Hey, but if you want a Warp Core Roadtrek, Advanced RV has one for sale. They took it as a trade in for a customer.
Happy recovery Dave, based on the post you are back to yourself, congratulation.

How many days you can camp without charging, no engine, no driving, no solar?

Cheers,
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Old 06-03-2017, 02:01 AM   #127
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How does an alternator delivering >280 amps not experience some level of heat derating? What regulator does ARV provide for the Delco?
ARV provides a Balmar regulator. With the Nations (I've had both so I know) the drop off in output was severe in short time despite having forced air directly on the alternator which Roadtrek doesn't do. The severity was such that with air conditioning load and the other anticipated use I've already outlined that the Nations would end up in the death spiral in not keeping up. The forced air that was installed for the Nations was yanked out when I upgraded to the Delco as it was not needed, The Delco 320 is rated higher than Nations 270. It charges so fast that despite deliberately running the battery down I was able to test for one hour before it fully charged the battery. I chose the Natchez Trace which is a constant 50 mph with no stops. The Delco as I said quickly dropped to 280 amps and held steady for the full hour until fully charged and that ended the test. I imagine that Interstate speeds of 70 may boost output. I have tested Autogen with high idle (again Roadtrek doesn't offer that option) and it settles in above 220 amps and holds it for the duration.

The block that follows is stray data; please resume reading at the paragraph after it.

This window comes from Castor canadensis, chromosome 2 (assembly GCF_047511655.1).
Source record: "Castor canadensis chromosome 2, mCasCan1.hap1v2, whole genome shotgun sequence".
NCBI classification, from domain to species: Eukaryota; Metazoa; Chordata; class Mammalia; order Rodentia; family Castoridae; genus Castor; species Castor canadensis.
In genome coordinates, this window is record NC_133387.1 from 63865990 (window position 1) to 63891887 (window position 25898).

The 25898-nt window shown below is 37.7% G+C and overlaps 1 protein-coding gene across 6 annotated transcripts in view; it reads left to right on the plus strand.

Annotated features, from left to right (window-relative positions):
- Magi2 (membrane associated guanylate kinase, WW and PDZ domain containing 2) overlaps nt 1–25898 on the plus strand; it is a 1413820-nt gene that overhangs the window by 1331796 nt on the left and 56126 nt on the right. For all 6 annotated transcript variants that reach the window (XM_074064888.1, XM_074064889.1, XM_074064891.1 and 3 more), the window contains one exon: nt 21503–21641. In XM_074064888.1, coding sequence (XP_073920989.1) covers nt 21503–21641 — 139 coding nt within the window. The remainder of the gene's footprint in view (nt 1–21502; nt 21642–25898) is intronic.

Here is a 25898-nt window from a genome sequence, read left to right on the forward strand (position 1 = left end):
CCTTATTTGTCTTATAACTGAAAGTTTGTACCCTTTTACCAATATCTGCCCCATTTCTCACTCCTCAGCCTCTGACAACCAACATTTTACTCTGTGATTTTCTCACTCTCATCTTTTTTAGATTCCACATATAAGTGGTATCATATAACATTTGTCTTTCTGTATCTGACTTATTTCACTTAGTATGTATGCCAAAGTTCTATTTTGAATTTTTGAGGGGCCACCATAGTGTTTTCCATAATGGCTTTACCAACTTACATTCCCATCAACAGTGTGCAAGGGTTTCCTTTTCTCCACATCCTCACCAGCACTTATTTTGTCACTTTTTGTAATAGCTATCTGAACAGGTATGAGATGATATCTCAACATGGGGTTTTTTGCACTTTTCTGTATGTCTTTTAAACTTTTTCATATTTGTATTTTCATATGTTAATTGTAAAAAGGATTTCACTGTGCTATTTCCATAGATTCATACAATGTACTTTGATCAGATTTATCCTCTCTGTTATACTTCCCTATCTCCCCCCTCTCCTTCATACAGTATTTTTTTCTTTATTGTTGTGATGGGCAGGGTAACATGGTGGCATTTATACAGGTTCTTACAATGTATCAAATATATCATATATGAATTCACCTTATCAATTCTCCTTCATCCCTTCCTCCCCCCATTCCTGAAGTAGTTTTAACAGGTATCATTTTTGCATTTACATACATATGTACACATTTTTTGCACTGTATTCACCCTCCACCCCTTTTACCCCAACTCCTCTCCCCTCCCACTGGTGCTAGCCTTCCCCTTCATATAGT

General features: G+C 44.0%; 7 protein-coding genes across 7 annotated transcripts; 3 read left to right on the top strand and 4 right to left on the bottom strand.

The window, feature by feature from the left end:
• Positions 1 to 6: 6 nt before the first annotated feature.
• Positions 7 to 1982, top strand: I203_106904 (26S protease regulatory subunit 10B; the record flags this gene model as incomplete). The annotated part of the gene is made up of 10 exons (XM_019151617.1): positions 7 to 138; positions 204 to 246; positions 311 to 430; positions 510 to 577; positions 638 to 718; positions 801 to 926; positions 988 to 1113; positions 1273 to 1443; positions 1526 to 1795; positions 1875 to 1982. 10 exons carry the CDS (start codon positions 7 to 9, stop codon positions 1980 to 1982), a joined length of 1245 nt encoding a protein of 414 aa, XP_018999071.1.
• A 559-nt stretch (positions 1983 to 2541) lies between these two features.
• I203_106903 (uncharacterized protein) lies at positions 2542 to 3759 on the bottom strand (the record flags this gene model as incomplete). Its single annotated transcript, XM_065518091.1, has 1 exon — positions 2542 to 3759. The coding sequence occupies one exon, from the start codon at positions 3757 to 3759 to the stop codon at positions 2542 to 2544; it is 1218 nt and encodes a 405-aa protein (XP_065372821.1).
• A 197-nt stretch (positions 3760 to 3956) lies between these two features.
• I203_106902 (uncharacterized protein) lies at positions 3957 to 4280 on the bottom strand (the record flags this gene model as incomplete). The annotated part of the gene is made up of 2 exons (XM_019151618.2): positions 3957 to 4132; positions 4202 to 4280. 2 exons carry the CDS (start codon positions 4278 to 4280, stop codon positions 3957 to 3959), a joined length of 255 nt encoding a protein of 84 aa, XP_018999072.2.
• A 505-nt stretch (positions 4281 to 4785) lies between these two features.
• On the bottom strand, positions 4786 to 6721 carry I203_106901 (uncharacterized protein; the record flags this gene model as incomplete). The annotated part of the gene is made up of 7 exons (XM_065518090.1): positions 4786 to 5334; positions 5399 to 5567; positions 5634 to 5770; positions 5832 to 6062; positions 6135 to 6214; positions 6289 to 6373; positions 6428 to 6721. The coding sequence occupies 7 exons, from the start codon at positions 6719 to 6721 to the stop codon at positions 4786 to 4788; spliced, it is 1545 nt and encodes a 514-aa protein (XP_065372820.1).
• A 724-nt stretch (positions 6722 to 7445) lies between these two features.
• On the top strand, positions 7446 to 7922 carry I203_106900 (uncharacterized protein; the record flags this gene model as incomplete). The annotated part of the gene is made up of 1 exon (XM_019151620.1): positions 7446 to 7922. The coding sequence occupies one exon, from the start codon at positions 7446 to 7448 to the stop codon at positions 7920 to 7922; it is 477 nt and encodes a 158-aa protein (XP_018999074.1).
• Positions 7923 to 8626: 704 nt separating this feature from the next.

Advanced RV's Autogen is limited to 5 starts same as Roadtrek before you have to put a key start in the sequence but unlike Roadtrek's 35 minute duration, Advanced RV can program the running time for each start up to 2 hours but that is overkill because the batteries will fully charge in under 2 hours so I've never exceeded that in testing.

My ARV batteries are Elite Power Solutions GBH lithium ion with 16 3.4 volt 200ah cells arranged in series 4 cells for a nominal 12V 200ah battery combined with three others in parallel as one bank of 800ah batteries in a sealed insulated box approximately where an Onan generator is typically installed. There is no switching off individual banks like Roadtrek. There is no perceptible phantom loss of amp hours. The Silverleaf monitor readout has each of the 16 cells monitored for voltage and temperature. There is automatic balancing if needed but I have observed that only once in 2.5 years. There is a hard shutdown at 20% SOC. There is a programmable SOC limit for Autogen to start from 20% to about 90% or maybe higher. I set it once in testing at 90% just to see if it would start. The batteries accept alternator charging, solar charging and even shore power charging simultaneously. Once 100% SOC is received the batteries float back down to 90% SOC before charging begins again. That is to reduce the cycles and life I assume. I think there is a lot of sophistication in what ARV does.